I don't know that what we now call Muni was a "thing" before mountain biking was a thing. That's a relatively recent development as well. Though I assume there were people doing it for fun before the 1970s, there's little record of it. While George Peck wasn't the first to focus on dirt unicycling, he did a couple of crucial things. He may have been one of the first unicyclists to concentrate most of his riding on non-paved surfaces, and more importantly, he was the first to make an instructuinal movie about it, and share it with the world, which got loads of other people motivated to do it also. I started promoting off-road unicycling (what I then called UMX, to pick up on the BMX craze of the time) in 1981, but didn't make any videos; just articles in the Unicycling Society of America Newsletter. Definitely not the same impact.
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Originally Posted by Vertigo
Also, there were unicycle races in the late 1880's. I found several entries concerning unicyclist trying to break the mile record.
Do any say what record they were trying to break? Probably faster than today's times, since we limit ourselves to 24" wheels on the track. I remember an article from 1886 or so, that talks about an hour record attempt/ride with a distance of 14.88 miles, if I remember correctly.

I'm loving all this research, and how Court Edwards, and others, are being reconstructed from bits and pieces of news clippings from over 100 years ago!
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Old 2017-09-04, 12:32 PM   #26
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Hi Vertigo

This is great investigative work by you. I thoroughly enjoyed reading about Court Edwards' unicycle exploits. Very sad end though, for the poor man.

Thanks for posting.
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Old 2017-09-04, 04:59 PM   #27
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1880's & 1890's

From The Bearings - 1893
Harry Parks, the trick rider who rode down Pike's Peak on a unicycle, has been managing the bicycle department of the Henry Sears Co., Chicago, for some time and has made many friends.

There are many more references to unicycle records in the 1880's and 1890's.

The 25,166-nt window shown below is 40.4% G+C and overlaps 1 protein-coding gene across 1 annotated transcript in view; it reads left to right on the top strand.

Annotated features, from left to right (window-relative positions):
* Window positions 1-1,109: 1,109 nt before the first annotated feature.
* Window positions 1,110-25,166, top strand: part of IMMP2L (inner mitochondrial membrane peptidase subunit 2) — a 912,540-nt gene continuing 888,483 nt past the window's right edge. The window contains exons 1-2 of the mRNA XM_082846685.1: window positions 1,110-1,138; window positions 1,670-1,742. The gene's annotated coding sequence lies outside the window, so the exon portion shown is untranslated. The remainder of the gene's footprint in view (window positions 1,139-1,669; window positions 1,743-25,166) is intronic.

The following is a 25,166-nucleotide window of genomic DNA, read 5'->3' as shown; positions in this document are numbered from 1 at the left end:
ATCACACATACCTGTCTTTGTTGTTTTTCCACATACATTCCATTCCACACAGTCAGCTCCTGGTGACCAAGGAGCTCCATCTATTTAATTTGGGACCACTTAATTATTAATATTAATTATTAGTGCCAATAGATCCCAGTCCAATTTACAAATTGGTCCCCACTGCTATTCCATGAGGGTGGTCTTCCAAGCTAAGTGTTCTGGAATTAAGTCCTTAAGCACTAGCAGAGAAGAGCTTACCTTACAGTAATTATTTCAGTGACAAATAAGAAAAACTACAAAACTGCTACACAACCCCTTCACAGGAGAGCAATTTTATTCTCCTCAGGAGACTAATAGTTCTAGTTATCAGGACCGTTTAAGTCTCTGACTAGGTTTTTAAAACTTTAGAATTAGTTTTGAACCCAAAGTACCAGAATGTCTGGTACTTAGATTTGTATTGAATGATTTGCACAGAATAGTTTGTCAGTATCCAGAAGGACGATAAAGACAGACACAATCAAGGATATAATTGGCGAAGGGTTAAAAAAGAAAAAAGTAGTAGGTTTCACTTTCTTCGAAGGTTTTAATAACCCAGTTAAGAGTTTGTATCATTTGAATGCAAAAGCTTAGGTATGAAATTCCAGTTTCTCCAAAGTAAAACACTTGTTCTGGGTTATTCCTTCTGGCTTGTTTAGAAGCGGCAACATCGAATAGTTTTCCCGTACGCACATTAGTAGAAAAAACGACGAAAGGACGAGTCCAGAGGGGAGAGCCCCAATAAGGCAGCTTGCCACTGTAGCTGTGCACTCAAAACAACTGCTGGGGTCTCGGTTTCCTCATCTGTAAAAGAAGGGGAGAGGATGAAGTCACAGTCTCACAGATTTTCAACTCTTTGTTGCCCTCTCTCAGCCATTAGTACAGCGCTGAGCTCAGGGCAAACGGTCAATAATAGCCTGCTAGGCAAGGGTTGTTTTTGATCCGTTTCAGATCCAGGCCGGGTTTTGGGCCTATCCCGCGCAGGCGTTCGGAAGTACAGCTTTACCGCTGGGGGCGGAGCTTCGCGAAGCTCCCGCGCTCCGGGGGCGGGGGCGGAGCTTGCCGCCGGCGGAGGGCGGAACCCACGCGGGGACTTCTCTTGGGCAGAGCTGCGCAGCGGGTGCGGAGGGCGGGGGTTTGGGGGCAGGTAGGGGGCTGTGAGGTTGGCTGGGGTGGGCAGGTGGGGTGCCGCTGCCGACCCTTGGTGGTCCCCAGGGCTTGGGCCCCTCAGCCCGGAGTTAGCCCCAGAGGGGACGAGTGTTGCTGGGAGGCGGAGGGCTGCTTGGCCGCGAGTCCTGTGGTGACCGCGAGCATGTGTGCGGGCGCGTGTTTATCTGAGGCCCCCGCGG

Here's an example.

From The Wheel - 1887


Perhaps this is what they mean when they say "unicycle".


From The Bearing - 1893

A Bit of the Fancy

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Old 2017-09-04, 05:28 PM   #28
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Riding to school

One more ...


Salt Lake Herald - 1906
Salt Lake City Boy Rides Daily to and From School On Unicycle
Curtis Allen and His Wheel.
Probably the only boy in the country who rides a unicycle daily to and from school and round the streets, preferring it to a bicycle, is Curtis Allen of Salt Lake. He is 15 years old and is taking preparatory course in the Training department of the Later-day Saints' college.

"I saw a man at one of the local theaters riding one," he said when asked how he started the habit. "I went home and thought That I could build one. I made it from an old bicycle. I have two of them now, with a third being made."

His principle reason for riding one was "just for the fun of it."

"I dislocated one finger in learning to ride," he said, "but in several weeks I was able to ride without much trouble and now I can do several stunts with it."

In comparison with a bicycle he said that the one-wheeled machine was much easier to work and that this was especially noticeable in going up hills.
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Old 2017-09-05, 03:30 AM   #29
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Quote:
Originally Posted by Vertigo View Post
Perhaps this is what they mean when they say "unicycle".
At the time, I think it applied to anything with one wheel, pedals, and the rider on top. A lot of those early racers and performers were using the "raw" form of an Ordinary with the frame removed, which meant handlebars, but no seat at all.
Quote:

From The Bearing - 1893
That article references "Kaufman", which probably refers to Nick Kaufman, who many consider to be the "father" of Artistic Bicycling (Kunstradfahren). I learned this from the program book at the 1982 Indoor Cycling World Championships, which had a page or two devoted to him. He was a professional performer, who came to Germany from Rochester, NY, and had a big influence on the people who eventually developed Kunstradfahren as a formal sport. It's crazy hard what they do! Our unicycling version of that sport is called Standard Skill. Boring to watch, but a great way to perfect Freestyle-type skills.
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Old 2017-09-05, 06:38 PM   #30
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What a fantastic thread! Thanks for all the contributions. I'm a fellow unicyclist and cornet player, so it was particularly interesting to me.